§ MR. MURPHY (Kerry, E.)
To ask the Chief Secretary to the Lord-Lieutenant of Ireland if his attention has been called to the fact that, according to the last edition of the rules and regulations of the Commissioners of National Education in Ireland, two teachers can now be appointed in a school with an average attendance of thirty-five pupils, while an average of ninety-five is required before a third teacher can be appointed, meaning an additional sixty pupils for one additional teacher; and as two teachers cannot effectively teach such a large number as ninety or ninety-four pupils when these are divided into several standards, and as an average attendance of ninety-five usually means an ordinary attendance of considerably over 100, will the reduction of this average be favourably considered in the near future.
(Answered by Mr. Bryce.) The Commissioners of National Education inform me that under the present rules a junior assistant mistress may be appointed, in addition to the principal teacher, in a national school at which there is an average attendance of thirty-five pupils. A fully certificated assistant may be appointed in a school at which the average attendance is at least fifty, and a second fully certificated assistant in a school at which the average attendance is ninety-five. The Commissioners would be glad if it were possible to reduce the standard of average attendance required to warrant the recognition of a second fully certificated assistant teacher, but to do so to any appreciable extent would cause a very large additional charge on the Vote, and all the money at the Commissioners' disposal at present is ear-marked for more pressing needs.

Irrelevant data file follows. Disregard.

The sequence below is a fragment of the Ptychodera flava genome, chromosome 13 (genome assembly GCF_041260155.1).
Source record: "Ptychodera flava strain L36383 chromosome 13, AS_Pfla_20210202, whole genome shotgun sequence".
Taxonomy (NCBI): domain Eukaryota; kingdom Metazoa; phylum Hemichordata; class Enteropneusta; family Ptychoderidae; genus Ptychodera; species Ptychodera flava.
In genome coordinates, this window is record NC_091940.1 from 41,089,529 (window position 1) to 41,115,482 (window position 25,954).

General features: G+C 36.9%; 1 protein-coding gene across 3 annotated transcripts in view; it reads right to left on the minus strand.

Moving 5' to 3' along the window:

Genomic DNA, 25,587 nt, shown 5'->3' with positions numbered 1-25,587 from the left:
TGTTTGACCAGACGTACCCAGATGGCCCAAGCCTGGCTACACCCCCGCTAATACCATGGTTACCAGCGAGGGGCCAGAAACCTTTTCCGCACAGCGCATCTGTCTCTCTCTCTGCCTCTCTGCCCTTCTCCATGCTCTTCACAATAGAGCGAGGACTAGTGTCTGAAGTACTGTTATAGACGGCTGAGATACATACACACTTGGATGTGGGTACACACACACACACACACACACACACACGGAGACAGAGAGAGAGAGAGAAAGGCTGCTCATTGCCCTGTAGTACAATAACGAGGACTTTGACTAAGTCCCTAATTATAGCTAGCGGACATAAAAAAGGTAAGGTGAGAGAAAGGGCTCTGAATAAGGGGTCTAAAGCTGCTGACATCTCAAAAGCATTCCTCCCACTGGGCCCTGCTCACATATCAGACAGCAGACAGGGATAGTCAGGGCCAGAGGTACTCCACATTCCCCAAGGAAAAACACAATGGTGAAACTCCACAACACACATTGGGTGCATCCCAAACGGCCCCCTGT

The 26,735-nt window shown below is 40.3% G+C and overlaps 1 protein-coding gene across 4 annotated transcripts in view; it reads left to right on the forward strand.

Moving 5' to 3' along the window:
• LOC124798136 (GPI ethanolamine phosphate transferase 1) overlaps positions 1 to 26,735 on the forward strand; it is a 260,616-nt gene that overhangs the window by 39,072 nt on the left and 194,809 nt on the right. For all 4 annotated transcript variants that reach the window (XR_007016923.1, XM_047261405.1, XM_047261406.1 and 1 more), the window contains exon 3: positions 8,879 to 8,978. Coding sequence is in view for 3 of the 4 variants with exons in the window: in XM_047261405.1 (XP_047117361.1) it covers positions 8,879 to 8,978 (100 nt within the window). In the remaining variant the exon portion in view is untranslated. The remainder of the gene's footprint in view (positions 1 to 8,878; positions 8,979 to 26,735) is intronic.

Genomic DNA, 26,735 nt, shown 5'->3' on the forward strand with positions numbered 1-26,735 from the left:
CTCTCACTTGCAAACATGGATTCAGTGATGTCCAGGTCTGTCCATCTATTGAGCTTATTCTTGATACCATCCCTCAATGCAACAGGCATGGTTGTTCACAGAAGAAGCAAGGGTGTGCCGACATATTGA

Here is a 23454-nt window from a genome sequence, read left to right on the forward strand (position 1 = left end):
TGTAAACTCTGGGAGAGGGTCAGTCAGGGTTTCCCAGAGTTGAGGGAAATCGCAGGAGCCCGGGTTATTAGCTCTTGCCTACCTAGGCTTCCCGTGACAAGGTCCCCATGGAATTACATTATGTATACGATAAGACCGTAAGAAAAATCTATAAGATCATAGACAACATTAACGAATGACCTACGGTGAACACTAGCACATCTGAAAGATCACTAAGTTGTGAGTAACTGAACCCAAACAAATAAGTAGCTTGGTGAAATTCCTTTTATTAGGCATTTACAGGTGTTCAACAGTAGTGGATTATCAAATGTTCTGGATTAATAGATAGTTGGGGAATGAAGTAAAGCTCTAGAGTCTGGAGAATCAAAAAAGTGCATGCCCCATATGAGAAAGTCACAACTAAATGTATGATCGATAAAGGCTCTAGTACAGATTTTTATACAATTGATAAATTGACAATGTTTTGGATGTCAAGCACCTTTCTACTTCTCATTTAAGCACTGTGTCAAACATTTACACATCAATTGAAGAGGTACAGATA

§ MR. MURPHY
To ask the Chief Secretary to the Lord-Lieutenant of Ireland if the Commissioners of Education in Ireland can state what is the average number of pupils to each adult teacher (who teaches during the entire school day) in England and in Ireland respectively, according to number on rolls and according to average daily attendance.
1447 (Answered by Mr. Bryce.) I am informed by the Commissioners of National Education that, according to the Report for the year 1904–5 of the Board of Education for England, the number of pupils on the school registers was 6,047,770 and the number of pupils in average daily attendance 5,142,774. The number of adult teachers was 133,731. This gives 45.2 pupils on registers, and 38.4 in average daily attendance, for each adult teacher. According to the last Report of the Commissioners of National Education, there was during the year 1905 an average of 641,664 pupils on the rolls in schools where the teachers were paid personal salaries and an average daily attendance of 427,808. The number of adult teachers employed in these schools was 13,249. This gives 48.4 pupils on rolls, and 32.3 in average daily attendance, for each adult teacher.